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“A much-needed contribution to the general intellectual discussion of disability, to Foucault studies, and to feminist theory. Tremain plows into some central tenets of disability theories and some of the most taken-for-granted feminist criticisms of Foucault. She also indicts professional philosophy in North America for its structural exclusion of disabled scholars. The evidence she presents and the arguments she makes are strong and sound.”
—Ladelle McWhorter, University of Richmond
“Foucault and Feminist Philosophy of Disability offers a master class on Foucault and feminist theory as it addresses the dangerous and biased exclusion of disability within academic philosophy. Its most powerful gifts are the tools it gives readers for recognizing the same exclusion and discrimination within their own fields—it is a book that has the potential to change academia.”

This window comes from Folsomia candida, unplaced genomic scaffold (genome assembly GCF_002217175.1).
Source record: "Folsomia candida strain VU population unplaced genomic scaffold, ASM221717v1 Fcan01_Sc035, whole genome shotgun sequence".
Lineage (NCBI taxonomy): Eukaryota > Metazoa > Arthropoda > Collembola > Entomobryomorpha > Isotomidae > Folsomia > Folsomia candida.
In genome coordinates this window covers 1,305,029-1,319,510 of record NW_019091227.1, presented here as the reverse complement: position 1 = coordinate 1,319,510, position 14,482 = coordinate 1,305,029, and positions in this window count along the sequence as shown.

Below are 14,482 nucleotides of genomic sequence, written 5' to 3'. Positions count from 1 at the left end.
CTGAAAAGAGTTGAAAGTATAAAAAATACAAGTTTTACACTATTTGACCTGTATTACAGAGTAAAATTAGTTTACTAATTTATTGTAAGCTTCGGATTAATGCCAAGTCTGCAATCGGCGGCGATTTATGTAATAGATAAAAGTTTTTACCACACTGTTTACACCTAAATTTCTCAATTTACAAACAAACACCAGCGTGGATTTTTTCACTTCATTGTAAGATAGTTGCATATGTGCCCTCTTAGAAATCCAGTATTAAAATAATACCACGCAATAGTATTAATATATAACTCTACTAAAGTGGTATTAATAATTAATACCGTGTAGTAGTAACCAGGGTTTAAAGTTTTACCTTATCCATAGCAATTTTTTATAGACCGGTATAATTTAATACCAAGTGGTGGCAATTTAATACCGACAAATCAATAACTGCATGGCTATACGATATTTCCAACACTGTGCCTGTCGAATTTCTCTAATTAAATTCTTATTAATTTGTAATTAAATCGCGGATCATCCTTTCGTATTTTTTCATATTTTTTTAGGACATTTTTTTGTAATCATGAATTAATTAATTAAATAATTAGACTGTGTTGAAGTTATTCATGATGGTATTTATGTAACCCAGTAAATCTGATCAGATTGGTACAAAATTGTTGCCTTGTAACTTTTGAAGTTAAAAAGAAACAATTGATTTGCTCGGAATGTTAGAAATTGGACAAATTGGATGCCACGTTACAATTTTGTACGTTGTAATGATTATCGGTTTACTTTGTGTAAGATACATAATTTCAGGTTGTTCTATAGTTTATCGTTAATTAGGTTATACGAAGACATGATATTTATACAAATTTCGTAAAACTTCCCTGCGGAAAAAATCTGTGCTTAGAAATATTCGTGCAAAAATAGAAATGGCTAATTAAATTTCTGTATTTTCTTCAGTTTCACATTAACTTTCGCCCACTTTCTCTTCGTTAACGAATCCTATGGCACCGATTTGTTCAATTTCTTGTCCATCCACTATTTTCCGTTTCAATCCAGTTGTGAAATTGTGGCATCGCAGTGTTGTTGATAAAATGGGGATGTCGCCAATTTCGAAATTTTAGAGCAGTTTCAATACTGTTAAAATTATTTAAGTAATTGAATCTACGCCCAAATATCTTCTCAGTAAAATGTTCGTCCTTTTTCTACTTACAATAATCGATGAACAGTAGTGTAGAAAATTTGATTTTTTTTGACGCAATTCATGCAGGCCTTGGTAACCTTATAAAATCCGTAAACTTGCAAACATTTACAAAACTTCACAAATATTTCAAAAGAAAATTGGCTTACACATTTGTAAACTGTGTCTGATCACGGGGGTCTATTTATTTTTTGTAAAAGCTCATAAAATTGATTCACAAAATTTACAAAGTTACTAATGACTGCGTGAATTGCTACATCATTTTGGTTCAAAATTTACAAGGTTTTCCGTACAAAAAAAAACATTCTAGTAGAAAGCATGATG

—Jay Dolmage, University of Waterloo
“An important work not just for those working on disability, but for anyone working on social justice, broadly understood. It is clearly argued, full of original ideas and insightful argument, and also a significant political intervention into debates over philosophical method. Tremain is unrelentingly materialist and structuralist in her analysis of ableist, sexist, and racist oppression. The book is an urgent call for all of us to do better.”
—Sally Haslanger, Ford Professor of Philosophy and Women’s and Gender Studies, Massachusetts Institute of Technology
"Sets the scene for philosophy of disability and opens new paths for critical disability studies . . . . Tremain carefully corrects misreadings and misappropriations of Foucault among disability theorists and feminists alike, and shows how these thinkers inadvertently reinscribe the status quo when it comes to theorizing disability. In working through the many ways disability is constructed, the book radicalizes philosophical consideration of topics ranging from epistemic injustice to stem cell research."
—Melinda Hall, Stetson University